- Granted, it would present a challenge for a ghost to use the telephone.
- Well, in the Swedish novel The Dung-beetle Flies at Dusk the kindly old lady who has periodically been phoning up the protagonists with helpful if slightly cryptic hints turns out to have been Dead All Along...
- Perhaps every now and then someone about his age, or who sounds like him, calls up ordering Chinese food. Hearing their voice causes Richard and Hyacinth to slip into denial and start talking to them as though they were their son, leaving a very confused person on the other end of the line. Perhaps when he was alive they fought over the fact that he was wasteful with money and could never accept the fact that he might be gay. Now they just imagine him always asking for money so they can always send it to him and always dropping hints about his sexuality so they can always "accept it" as a way to assuage their guilt.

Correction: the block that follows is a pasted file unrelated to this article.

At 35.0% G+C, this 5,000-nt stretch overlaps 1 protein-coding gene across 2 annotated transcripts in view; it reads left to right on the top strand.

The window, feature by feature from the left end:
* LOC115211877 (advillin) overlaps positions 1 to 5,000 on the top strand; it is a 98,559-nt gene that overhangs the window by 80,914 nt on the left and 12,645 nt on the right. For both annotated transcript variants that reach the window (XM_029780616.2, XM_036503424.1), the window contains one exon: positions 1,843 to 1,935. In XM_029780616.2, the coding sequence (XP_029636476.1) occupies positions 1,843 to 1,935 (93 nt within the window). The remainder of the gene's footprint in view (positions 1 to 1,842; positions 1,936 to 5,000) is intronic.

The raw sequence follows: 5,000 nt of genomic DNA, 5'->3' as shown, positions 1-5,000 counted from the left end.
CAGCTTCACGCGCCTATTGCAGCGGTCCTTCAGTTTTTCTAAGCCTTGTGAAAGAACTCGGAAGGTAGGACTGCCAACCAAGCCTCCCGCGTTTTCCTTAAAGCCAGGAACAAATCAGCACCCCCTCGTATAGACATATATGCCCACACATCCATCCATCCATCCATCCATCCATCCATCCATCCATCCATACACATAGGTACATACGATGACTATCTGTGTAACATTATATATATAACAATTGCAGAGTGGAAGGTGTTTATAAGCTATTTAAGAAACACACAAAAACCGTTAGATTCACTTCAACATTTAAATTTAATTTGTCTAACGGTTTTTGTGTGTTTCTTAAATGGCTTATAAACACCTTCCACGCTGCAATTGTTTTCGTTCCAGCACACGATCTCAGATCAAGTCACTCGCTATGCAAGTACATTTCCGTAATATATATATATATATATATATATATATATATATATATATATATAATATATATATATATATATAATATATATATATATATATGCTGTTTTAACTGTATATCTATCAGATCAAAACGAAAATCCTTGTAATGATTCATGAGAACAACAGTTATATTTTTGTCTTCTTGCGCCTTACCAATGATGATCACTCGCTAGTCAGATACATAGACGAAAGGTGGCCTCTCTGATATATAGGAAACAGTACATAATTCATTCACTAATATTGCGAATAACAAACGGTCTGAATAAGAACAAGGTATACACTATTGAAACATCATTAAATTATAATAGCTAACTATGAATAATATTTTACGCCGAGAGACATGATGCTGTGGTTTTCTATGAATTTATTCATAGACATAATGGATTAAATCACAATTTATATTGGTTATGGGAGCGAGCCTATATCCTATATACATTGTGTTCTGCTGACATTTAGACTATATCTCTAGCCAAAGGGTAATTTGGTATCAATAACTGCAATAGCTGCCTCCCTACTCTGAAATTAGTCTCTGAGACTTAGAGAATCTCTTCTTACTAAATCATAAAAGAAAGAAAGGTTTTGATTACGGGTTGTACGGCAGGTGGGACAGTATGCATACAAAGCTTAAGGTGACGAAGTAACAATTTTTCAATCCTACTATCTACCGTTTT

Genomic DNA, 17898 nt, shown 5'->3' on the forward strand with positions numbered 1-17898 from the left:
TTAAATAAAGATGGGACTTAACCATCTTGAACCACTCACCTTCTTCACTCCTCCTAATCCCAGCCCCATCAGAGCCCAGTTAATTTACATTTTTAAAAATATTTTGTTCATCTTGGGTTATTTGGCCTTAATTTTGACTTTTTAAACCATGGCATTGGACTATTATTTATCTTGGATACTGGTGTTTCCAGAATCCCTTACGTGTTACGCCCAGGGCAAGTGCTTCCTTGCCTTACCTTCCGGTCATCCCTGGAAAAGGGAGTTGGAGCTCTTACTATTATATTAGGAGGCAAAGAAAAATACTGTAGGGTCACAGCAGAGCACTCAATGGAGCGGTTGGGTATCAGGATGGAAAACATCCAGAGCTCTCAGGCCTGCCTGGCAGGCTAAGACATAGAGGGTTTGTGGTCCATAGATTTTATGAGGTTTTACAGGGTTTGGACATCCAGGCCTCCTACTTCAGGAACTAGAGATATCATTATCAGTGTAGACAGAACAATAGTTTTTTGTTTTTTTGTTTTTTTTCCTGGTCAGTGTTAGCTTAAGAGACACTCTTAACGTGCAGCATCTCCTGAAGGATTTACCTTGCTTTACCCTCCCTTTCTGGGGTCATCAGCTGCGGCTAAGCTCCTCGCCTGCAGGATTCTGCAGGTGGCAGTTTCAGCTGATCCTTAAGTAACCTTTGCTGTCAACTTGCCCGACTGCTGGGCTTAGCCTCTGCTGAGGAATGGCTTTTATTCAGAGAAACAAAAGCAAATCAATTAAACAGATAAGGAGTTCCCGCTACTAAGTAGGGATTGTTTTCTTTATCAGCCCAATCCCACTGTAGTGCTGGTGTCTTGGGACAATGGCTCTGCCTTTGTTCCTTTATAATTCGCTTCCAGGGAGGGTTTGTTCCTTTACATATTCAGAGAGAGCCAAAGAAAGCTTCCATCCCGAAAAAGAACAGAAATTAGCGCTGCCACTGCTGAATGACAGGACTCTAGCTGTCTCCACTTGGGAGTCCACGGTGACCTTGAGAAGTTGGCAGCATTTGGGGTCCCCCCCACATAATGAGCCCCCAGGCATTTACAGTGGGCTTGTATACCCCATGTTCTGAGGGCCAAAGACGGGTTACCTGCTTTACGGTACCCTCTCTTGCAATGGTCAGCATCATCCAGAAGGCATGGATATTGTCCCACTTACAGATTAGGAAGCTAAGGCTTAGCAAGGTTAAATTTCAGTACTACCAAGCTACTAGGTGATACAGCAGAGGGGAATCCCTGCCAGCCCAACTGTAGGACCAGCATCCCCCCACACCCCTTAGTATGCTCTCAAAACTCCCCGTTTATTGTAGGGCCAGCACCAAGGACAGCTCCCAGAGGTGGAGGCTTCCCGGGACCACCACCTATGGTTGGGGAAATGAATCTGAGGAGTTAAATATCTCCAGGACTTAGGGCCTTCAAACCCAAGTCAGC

This is inspired by a couple of observations. Firstly, the first time I saw Peggy Thorpe-Bates with a particular haircut and from a particular angle I mistook her for Patricia Routledge (theres an age difference but the episode of Rumpole was made several years before Keeping Up Appearances).
Secondly, the characters do have some significant character traits in common. Both call their father's "Daddy" in a near identical tone of voice. Both are stern-voiced social climbers whose major obsession is to get their husbands, who have no social aspirations, to greater social positions.
Also, while Hildas family certainly seems to have more money than Hyacinths, the differences are no greater than those between Daisy/Rose, Hyacinth and Violet.
This would explain the floral-theme to their names. Also, when Hyacinth and Richard got married, it would allow her to use the "bouquet" pronouncation.
- Hyacinth looked up Richard's genealogy and found that he's of Norman or Huguenot descent, so it's not just out of pretentiousness that she insists on the bouquet pronunciation but rather a different form of snobbery.